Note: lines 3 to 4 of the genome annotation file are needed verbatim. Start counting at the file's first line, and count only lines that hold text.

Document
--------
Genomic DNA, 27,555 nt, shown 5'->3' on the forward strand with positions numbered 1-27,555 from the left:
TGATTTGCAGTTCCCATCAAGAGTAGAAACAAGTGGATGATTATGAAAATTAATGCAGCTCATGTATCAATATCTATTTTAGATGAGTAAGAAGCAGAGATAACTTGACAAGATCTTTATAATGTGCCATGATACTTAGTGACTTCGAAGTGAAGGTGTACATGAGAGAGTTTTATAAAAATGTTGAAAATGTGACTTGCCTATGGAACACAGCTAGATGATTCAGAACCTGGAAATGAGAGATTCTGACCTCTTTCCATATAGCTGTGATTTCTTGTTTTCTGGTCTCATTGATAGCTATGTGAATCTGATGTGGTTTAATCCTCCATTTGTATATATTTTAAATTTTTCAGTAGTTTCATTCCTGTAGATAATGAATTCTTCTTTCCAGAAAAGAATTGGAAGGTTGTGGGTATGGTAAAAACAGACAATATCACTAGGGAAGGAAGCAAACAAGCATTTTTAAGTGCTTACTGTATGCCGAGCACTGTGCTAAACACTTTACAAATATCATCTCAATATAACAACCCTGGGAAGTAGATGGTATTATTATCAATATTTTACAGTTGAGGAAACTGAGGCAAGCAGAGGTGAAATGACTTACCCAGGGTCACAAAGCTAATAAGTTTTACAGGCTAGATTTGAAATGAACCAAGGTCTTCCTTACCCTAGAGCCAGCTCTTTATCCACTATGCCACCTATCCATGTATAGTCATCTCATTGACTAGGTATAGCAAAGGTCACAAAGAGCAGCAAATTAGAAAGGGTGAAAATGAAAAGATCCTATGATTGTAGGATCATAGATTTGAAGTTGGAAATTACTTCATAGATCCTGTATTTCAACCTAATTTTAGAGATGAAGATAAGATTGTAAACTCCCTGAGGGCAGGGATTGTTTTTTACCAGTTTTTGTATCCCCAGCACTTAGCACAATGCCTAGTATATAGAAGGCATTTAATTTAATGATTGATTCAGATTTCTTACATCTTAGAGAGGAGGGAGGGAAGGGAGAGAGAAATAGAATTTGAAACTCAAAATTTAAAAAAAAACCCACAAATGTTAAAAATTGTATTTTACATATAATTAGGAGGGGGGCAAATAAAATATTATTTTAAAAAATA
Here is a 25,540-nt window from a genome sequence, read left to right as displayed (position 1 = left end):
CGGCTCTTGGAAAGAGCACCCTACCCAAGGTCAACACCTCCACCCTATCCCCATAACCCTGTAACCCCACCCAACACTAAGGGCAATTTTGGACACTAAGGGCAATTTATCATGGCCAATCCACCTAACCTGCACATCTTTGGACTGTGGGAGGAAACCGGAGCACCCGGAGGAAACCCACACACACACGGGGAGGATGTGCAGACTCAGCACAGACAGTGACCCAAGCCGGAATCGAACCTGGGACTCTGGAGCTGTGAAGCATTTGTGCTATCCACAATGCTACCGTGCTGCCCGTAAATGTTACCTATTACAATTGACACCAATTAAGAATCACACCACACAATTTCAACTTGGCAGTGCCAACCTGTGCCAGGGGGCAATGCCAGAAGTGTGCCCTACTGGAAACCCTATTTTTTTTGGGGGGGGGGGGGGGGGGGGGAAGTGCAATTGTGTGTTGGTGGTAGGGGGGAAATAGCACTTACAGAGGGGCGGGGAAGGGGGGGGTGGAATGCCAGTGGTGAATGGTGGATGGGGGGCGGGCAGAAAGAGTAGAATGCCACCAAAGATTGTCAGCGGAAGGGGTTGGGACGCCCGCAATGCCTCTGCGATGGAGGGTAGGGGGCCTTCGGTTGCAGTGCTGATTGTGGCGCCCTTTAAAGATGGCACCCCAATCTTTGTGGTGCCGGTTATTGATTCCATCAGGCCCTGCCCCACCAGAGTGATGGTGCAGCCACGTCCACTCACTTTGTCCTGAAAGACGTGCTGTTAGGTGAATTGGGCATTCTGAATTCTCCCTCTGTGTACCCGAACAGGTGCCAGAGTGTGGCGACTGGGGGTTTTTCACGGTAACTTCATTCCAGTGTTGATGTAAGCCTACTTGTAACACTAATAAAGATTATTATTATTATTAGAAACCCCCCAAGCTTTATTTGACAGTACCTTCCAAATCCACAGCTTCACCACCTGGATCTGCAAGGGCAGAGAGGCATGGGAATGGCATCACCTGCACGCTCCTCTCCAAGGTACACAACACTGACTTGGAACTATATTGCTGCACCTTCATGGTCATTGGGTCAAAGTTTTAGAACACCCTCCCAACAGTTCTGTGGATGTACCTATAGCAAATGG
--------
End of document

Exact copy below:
Here is a 25,540-nt window from a genome sequence, read left to right as displayed (position 1 = left end):
CGGCTCTTGGAAAGAGCACCCTACCCAAGGTCAACACCTCCACCCTATCCCCATAACCCTGTAACCCCACCCAACACTAAGGGCAATTTTGGACACTAAGGGCAATTTATCATGGCCAATCCACCTAACCTGCACATCTTTGGACTGTGGGAGGAAACCGGAGCACCCGGAGGAAACCCACACACACACGGGGAGGATGTGCAGACTCAGCACAGACAGTGACCCAAGCCGGAATCGAACCTGGGACTCTGGAGCTGTGAAGCATTTGTGCTATCCACAATGCTACCGTGCTGCCCGTAAATGTTACCTATTACAATTGACACCAATTAAGAATCACACCACACAATTTCAACTTGGCAGTGCCAACCTGTGCCAGGGGGCAATGCCAGAAGTGTGCCCTACTGGAAACCCTATTTTTTTTGGGGGGGGGGGGGGGGGGGGGAAGTGCAATTGTGTGTTGGTGGTAGGGGGGAAATAGCACTTACAGAGGGGCGGGGAAGGGGGGGGTGGAATGCCAGTGGTGAATGGTGGATGGGGGGCGGGCAGAAAGAGTAGAATGCCACCAAAGATTGTCAGCGGAAGGGGTTGGGACGCCCGCAATGCCTCTGCGATGGAGGGTAGGGGGCCTTCGGTTGCAGTGCTGATTGTGGCGCCCTTTAAAGATGGCACCCCAATCTTTGTGGTGCCGGTTATTGATTCCATCAGGCCCTGCCCCACCAGAGTGATGGTGCAGCCACGTCCACTCACTTTGTCCTGAAAGACGTGCTGTTAGGTGAATTGGGCATTCTGAATTCTCCCTCTGTGTACCCGAACAGGTGCCAGAGTGTGGCGACTGGGGGTTTTTCACGGTAACTTCATTCCAGTGTTGATGTAAGCCTACTTGTAACACTAATAAAGATTATTATTATTATTAGAAACCCCCCAAGCTTTATTTGACAGTACCTTCCAAATCCACAGCTTCACCACCTGGATCTGCAAGGGCAGAGAGGCATGGGAATGGCATCACCTGCACGCTCCTCTCCAAGGTACACAACACTGACTTGGAACTATATTGCTGCACCTTCATGGTCATTGGGTCAAAGTTTTAGAACACCCTCCCAACAGTTCTGTGGATGTACCTATAGCAAATGG